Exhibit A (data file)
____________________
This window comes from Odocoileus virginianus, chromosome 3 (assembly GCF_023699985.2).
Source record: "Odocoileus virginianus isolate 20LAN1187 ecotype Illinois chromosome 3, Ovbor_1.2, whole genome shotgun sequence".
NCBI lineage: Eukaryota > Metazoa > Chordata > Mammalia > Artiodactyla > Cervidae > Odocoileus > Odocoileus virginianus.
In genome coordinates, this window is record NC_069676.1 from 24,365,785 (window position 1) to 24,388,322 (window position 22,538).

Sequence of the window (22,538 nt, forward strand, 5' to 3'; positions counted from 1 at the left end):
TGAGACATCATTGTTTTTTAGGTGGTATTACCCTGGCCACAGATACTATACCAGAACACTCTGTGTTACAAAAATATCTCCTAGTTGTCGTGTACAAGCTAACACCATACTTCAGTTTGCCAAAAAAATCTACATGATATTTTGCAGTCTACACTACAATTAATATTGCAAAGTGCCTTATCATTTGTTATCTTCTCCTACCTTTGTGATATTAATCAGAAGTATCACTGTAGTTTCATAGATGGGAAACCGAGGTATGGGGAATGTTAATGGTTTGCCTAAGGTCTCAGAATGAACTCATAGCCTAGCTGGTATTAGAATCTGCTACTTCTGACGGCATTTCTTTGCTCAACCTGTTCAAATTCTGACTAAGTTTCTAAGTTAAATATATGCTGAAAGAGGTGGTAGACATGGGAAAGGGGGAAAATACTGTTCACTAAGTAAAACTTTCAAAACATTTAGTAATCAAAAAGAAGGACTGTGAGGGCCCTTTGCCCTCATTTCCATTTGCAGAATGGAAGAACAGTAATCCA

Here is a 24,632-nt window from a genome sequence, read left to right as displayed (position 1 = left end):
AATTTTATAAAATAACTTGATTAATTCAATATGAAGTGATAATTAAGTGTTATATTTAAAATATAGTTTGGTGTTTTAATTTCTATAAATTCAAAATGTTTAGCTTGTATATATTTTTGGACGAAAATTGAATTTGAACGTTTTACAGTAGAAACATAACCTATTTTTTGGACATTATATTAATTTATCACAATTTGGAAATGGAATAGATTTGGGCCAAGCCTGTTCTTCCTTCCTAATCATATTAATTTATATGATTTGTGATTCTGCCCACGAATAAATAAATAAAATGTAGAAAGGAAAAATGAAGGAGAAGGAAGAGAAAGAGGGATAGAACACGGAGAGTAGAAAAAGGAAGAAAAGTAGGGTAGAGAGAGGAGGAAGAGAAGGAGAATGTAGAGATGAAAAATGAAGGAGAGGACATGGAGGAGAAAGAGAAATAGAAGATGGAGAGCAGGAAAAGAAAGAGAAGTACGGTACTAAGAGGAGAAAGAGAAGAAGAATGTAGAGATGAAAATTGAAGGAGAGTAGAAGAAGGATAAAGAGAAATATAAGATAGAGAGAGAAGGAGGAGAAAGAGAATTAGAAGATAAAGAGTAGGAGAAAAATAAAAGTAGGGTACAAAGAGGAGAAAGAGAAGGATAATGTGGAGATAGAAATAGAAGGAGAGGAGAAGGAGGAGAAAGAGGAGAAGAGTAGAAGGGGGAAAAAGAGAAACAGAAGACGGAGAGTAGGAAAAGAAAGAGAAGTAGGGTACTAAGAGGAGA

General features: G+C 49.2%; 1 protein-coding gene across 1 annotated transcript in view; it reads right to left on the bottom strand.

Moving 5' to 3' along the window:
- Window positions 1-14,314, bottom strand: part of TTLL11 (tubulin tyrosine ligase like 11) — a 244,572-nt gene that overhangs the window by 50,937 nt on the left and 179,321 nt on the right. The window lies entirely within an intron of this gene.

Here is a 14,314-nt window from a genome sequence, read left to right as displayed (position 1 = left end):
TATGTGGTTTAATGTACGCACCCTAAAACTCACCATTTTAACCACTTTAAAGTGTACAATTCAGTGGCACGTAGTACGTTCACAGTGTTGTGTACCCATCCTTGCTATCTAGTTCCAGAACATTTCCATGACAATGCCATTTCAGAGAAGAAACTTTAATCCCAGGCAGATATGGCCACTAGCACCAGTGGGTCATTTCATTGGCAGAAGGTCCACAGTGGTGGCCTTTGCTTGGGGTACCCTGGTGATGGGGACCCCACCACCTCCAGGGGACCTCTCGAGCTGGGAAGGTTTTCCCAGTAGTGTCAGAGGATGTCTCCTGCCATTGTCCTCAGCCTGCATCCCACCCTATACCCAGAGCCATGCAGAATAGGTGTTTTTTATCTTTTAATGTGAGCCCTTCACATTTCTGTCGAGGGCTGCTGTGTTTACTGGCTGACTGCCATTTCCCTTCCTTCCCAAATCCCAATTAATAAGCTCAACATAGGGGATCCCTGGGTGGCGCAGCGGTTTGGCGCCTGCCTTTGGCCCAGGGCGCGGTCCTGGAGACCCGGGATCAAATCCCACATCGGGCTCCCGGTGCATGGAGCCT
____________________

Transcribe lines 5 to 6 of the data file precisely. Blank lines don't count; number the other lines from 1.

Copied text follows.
Sequence of the window (22,538 nt, forward strand, 5' to 3'; positions counted from 1 at the left end):
TGAGACATCATTGTTTTTTAGGTGGTATTACCCTGGCCACAGATACTATACCAGAACACTCTGTGTTACAAAAATATCTCCTAGTTGTCGTGTACAAGCTAACACCATACTTCAGTTTGCCAAAAAAATCTACATGATATTTTGCAGTCTACACTACAATTAATATTGCAAAGTGCCTTATCATTTGTTATCTTCTCCTACCTTTGTGATATTAATCAGAAGTATCACTGTAGTTTCATAGATGGGAAACCGAGGTATGGGGAATGTTAATGGTTTGCCTAAGGTCTCAGAATGAACTCATAGCCTAGCTGGTATTAGAATCTGCTACTTCTGACGGCATTTCTTTGCTCAACCTGTTCAAATTCTGACTAAGTTTCTAAGTTAAATATATGCTGAAAGAGGTGGTAGACATGGGAAAGGGGGAAAATACTGTTCACTAAGTAAAACTTTCAAAACATTTAGTAATCAAAAAGAAGGACTGTGAGGGCCCTTTGCCCTCATTTCCATTTGCAGAATGGAAGAACAGTAATCCA